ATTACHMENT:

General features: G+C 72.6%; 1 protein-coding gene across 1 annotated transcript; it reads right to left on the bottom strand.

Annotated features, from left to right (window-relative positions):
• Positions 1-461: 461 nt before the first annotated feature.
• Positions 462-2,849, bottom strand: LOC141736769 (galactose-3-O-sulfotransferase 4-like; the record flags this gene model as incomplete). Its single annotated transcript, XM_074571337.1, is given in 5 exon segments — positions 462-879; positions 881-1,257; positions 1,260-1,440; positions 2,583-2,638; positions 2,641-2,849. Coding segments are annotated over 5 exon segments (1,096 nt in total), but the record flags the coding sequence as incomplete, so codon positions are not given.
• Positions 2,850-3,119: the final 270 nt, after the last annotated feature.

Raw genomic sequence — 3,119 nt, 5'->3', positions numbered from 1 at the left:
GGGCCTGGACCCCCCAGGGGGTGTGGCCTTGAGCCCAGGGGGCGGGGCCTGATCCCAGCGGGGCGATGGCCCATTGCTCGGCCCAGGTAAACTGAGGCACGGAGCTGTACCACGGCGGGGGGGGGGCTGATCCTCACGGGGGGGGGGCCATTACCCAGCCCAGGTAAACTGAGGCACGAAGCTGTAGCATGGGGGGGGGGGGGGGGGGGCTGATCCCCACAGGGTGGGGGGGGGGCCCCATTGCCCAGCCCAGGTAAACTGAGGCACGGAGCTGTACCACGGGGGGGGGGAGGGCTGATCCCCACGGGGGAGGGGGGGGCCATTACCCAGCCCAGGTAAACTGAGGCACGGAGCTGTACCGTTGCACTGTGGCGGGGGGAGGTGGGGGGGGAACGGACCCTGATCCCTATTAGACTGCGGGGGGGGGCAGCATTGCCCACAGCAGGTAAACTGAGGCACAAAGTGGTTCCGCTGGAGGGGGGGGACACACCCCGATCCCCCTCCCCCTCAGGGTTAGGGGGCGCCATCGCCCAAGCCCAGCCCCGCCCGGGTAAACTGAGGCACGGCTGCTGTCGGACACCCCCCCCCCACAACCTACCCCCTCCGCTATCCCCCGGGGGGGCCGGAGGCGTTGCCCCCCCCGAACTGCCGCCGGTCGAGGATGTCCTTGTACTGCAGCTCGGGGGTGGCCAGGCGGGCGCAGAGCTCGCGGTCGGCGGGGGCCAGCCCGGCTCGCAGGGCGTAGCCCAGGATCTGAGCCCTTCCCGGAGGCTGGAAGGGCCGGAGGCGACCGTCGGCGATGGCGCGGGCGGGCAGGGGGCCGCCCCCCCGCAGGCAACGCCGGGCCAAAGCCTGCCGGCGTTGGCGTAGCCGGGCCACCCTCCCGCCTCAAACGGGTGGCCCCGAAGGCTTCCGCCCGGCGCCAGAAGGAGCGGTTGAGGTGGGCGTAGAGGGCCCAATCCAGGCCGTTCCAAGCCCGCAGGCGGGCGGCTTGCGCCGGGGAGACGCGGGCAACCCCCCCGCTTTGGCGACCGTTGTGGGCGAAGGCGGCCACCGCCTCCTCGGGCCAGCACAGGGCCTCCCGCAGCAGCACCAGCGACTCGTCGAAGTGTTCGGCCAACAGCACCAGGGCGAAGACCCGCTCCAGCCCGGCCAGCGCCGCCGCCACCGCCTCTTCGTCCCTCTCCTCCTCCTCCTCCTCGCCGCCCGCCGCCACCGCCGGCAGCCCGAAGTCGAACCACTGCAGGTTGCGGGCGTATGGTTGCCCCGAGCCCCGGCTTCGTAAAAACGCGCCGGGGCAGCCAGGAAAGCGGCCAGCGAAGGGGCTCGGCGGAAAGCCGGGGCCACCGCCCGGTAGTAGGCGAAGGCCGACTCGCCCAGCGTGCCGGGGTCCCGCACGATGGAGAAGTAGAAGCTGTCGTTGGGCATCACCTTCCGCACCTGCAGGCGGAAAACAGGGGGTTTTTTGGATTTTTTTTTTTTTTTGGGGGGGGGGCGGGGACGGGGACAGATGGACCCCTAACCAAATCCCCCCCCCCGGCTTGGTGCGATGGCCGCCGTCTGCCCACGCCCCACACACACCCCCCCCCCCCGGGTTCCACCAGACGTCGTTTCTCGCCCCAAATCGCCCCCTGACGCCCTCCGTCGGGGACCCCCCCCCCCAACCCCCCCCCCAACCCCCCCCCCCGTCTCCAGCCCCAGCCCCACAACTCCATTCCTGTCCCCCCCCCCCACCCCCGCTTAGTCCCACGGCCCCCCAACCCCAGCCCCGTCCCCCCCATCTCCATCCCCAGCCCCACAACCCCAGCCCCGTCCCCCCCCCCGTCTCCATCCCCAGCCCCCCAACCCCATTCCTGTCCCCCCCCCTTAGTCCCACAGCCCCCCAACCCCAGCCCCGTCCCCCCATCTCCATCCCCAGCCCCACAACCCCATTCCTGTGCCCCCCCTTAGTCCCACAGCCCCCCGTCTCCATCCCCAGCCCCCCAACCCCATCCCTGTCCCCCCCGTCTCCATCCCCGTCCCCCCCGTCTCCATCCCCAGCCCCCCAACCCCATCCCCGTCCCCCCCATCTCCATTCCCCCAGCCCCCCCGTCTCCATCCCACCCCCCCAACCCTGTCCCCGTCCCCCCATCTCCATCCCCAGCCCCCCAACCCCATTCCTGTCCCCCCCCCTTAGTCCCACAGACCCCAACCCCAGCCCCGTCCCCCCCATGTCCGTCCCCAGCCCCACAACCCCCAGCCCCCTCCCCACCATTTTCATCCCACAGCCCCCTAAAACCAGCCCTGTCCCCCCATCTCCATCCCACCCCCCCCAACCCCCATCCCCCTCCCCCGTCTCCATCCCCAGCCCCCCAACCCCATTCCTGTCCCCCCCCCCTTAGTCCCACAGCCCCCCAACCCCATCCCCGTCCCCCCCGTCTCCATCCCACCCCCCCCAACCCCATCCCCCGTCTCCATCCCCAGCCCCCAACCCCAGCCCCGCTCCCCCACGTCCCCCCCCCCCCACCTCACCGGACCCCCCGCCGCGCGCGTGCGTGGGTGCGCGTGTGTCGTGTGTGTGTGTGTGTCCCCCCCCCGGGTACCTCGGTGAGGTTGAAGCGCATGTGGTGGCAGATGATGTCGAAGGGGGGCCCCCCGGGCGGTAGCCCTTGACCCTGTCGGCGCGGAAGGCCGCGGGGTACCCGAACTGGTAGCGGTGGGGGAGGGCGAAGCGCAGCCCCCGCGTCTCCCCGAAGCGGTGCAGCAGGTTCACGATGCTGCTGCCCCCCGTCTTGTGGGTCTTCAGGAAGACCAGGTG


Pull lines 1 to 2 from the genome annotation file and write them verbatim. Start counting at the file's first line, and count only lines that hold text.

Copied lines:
General features: G+C 72.6%; 1 protein-coding gene across 1 annotated transcript; it reads right to left on the bottom strand.

Annotated features, from left to right (window-relative positions):